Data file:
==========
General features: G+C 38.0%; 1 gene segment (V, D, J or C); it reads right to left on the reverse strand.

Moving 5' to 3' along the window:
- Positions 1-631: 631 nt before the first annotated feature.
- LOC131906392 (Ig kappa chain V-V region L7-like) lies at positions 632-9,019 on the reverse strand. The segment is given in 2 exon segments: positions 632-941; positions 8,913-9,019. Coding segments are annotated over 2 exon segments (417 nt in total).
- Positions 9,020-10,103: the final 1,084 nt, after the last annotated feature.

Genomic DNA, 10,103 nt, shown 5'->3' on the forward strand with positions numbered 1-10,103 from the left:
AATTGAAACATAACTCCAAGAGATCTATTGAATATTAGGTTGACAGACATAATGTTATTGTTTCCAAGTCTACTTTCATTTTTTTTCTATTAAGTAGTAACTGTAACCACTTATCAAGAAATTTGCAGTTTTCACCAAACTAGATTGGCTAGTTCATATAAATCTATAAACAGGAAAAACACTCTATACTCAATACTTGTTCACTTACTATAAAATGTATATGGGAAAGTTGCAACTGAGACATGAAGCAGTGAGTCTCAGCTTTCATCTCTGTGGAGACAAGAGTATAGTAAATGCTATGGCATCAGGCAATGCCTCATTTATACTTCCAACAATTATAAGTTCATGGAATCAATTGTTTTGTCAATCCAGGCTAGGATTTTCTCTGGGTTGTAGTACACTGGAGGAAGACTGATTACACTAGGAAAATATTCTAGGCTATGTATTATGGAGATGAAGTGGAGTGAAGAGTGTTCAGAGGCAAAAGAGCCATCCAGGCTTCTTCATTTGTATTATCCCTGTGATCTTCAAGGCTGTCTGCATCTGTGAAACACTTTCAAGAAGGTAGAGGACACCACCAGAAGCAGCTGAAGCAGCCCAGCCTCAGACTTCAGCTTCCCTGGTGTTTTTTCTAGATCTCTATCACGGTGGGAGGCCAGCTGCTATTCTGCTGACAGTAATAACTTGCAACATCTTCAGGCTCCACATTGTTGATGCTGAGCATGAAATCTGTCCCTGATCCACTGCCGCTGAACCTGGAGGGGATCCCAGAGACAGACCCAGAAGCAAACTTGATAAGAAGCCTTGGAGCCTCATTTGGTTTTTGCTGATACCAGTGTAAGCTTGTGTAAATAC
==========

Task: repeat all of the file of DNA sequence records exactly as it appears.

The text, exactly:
General features: G+C 38.0%; 1 gene segment (V, D, J or C); it reads right to left on the reverse strand.

Moving 5' to 3' along the window:
- Positions 1-631: 631 nt before the first annotated feature.
- LOC131906392 (Ig kappa chain V-V region L7-like) lies at positions 632-9,019 on the reverse strand. The segment is given in 2 exon segments: positions 632-941; positions 8,913-9,019. Coding segments are annotated over 2 exon segments (417 nt in total).
- Positions 9,020-10,103: the final 1,084 nt, after the last annotated feature.

Genomic DNA, 10,103 nt, shown 5'->3' on the forward strand with positions numbered 1-10,103 from the left:
AATTGAAACATAACTCCAAGAGATCTATTGAATATTAGGTTGACAGACATAATGTTATTGTTTCCAAGTCTACTTTCATTTTTTTTCTATTAAGTAGTAACTGTAACCACTTATCAAGAAATTTGCAGTTTTCACCAAACTAGATTGGCTAGTTCATATAAATCTATAAACAGGAAAAACACTCTATACTCAATACTTGTTCACTTACTATAAAATGTATATGGGAAAGTTGCAACTGAGACATGAAGCAGTGAGTCTCAGCTTTCATCTCTGTGGAGACAAGAGTATAGTAAATGCTATGGCATCAGGCAATGCCTCATTTATACTTCCAACAATTATAAGTTCATGGAATCAATTGTTTTGTCAATCCAGGCTAGGATTTTCTCTGGGTTGTAGTACACTGGAGGAAGACTGATTACACTAGGAAAATATTCTAGGCTATGTATTATGGAGATGAAGTGGAGTGAAGAGTGTTCAGAGGCAAAAGAGCCATCCAGGCTTCTTCATTTGTATTATCCCTGTGATCTTCAAGGCTGTCTGCATCTGTGAAACACTTTCAAGAAGGTAGAGGACACCACCAGAAGCAGCTGAAGCAGCCCAGCCTCAGACTTCAGCTTCCCTGGTGTTTTTTCTAGATCTCTATCACGGTGGGAGGCCAGCTGCTATTCTGCTGACAGTAATAACTTGCAACATCTTCAGGCTCCACATTGTTGATGCTGAGCATGAAATCTGTCCCTGATCCACTGCCGCTGAACCTGGAGGGGATCCCAGAGACAGACCCAGAAGCAAACTTGATAAGAAGCCTTGGAGCCTCATTTGGTTTTTGCTGATACCAGTGTAAGCTTGTGTAAATAC